A few thoughts after Monday’s matinee:
• Daniel Paille is becoming a force. A kind that always seemed so unsure of himself sure looks like a first-rounder now, doesn’t he? The best thing about Paille is you can throw him on the ice in nearly any situation and he’s capable. Big, fast and suddenly more physical, he’s been a pleasure to watch early.
• Brian Campbell was great, but this team is stocked with fast legs. Here’s to all those people who said some grit might make a difference. Enter Craig Rivet. Wow. This a link to the Hollwig fight, but his tangle with Sean Bergenheim was a dandy. Nasty stuff.
• I’m sorry, I think Adam Mair is a cheapshot artist. Always has been. Although he’s become a decent third-liner and you can’t fault his effort, you just don’t do things like punch a guy while a linesman is holding him. There were rumors last year that Mair made a nasty below-the-belt comment to Ottawa’s Danny Heatley about his part in the death of Dan Snyder. Word is Mair’s knee has been holding him back from fighting. No problem. Bow out quietly and fight another day. But don’t play your game (read: chippy and goading) and not expect to be called out on it. Maybe I’m wrong, but all the SPCA work in the world doesn’t give you a free pass from being a stand-up guy.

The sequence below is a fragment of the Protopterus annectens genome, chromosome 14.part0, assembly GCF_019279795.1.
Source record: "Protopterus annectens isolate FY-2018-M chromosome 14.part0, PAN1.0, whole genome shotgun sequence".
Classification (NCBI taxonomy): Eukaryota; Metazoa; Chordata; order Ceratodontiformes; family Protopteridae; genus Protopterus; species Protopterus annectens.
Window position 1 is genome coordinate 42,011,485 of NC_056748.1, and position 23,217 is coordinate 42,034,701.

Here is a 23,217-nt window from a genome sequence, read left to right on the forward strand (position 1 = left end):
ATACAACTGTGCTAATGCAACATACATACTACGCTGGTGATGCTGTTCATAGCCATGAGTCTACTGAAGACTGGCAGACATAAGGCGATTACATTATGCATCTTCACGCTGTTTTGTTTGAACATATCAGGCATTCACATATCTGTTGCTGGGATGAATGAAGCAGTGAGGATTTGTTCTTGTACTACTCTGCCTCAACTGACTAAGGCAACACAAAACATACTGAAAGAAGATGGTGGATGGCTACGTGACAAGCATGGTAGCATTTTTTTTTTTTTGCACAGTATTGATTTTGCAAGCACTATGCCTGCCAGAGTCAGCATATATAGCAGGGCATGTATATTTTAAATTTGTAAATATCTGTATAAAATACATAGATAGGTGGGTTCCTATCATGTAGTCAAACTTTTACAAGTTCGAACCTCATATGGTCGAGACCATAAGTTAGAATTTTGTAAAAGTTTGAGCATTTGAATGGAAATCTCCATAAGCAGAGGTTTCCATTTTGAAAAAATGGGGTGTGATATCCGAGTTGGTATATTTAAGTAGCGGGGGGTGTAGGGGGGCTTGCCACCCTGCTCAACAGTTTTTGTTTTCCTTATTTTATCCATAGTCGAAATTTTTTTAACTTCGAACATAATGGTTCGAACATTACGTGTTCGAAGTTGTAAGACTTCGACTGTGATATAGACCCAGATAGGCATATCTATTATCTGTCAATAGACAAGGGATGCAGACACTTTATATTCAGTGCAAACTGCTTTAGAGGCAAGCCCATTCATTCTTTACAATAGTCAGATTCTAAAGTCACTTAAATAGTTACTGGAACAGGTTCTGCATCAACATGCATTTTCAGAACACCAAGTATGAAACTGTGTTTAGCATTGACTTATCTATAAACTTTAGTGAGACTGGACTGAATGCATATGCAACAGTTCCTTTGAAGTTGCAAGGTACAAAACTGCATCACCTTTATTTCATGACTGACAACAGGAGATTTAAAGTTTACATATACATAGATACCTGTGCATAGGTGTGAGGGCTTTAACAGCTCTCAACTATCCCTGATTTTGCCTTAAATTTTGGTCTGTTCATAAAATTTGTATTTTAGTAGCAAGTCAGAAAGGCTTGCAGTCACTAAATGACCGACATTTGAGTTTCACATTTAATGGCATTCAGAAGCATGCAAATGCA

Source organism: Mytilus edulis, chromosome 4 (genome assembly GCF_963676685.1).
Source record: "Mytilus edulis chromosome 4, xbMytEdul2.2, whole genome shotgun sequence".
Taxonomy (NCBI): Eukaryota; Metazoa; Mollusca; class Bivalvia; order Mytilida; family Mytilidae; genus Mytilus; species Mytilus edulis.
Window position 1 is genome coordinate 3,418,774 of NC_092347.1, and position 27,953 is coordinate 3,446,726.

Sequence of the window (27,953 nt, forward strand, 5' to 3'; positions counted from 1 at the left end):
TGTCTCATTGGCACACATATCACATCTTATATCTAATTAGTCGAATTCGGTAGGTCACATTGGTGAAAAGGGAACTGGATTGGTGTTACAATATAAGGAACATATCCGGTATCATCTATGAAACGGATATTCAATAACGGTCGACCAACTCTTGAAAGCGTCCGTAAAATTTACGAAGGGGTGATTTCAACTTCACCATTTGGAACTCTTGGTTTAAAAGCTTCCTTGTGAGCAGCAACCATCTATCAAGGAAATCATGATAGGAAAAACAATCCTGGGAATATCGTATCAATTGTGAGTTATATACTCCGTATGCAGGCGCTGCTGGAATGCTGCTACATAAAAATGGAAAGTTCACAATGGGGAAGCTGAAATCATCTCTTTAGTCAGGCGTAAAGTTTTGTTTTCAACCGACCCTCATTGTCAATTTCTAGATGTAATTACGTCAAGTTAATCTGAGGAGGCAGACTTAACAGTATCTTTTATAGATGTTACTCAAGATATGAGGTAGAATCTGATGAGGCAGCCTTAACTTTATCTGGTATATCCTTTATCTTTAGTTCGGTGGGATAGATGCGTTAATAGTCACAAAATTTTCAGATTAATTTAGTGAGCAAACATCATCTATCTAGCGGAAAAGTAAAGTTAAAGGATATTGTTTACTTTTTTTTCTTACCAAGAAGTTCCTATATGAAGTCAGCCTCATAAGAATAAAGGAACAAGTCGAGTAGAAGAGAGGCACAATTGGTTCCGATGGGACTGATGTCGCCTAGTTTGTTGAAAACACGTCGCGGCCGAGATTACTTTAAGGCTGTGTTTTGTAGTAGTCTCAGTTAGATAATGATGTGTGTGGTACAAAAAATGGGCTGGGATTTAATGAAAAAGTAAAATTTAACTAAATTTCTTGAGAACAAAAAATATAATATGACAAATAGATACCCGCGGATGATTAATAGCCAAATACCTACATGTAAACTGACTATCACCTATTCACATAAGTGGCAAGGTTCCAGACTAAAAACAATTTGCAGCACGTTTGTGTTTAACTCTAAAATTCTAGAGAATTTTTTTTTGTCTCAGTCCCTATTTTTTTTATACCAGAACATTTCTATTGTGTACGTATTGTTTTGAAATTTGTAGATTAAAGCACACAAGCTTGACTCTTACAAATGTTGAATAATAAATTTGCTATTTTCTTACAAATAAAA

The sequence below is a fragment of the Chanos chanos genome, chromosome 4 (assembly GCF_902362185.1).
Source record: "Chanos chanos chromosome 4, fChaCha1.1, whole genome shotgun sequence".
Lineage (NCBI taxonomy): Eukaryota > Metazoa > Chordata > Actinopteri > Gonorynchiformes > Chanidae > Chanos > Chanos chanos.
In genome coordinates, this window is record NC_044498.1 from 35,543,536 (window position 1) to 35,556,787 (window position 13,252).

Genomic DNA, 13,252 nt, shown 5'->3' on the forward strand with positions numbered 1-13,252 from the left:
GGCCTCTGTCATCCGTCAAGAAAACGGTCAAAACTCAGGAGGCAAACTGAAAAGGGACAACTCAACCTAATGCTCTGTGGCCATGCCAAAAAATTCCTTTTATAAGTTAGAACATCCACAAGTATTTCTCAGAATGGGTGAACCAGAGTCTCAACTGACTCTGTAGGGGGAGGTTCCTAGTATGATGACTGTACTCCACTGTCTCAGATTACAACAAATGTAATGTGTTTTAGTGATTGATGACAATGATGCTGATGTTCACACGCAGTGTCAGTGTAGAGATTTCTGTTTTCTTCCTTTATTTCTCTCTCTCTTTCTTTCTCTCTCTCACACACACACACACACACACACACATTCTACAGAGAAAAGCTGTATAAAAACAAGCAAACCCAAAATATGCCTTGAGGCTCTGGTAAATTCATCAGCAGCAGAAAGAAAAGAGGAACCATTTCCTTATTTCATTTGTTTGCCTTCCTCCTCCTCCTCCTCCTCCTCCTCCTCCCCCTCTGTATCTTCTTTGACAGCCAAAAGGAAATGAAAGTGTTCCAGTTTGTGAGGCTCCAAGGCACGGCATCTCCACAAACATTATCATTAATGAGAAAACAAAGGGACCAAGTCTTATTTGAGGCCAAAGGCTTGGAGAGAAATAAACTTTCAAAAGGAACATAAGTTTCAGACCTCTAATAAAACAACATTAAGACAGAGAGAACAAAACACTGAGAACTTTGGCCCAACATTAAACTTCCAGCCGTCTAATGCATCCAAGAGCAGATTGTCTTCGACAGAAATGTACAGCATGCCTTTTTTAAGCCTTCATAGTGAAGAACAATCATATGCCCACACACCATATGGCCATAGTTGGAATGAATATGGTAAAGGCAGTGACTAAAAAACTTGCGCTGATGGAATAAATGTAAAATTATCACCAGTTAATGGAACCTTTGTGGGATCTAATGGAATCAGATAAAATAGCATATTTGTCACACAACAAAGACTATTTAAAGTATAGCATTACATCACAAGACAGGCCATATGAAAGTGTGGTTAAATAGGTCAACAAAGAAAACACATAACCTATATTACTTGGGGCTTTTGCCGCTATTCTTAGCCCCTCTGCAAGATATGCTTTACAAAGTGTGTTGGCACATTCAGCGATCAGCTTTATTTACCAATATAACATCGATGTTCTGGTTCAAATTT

• The reason Patrick Lalime looked so good was because it isn’t November. Typically, Lindy Ruff waits to put his backup in for about 10 games. Not good enough. Lalime is no better than Jocelyn Thibeault, who was no better than Ty Conklin. All were average goalies who need regular work to contribute.
• It scares me when Jochen Hecht scores from behind the net like he did to open things up. Means he’s going to take 100 more horrible-angle shots before the next one bounces in.
• I’m sticking to my gun on this one — Pat Kaleta is a better all-around player than any “tough guy” the Sabres have had in 20 years. At one point in the opener, he bounced a touch pass of the boards on an odd-man rush, hitting Clarke MacArthur in stride. Few “energy guys” have that kind of touch.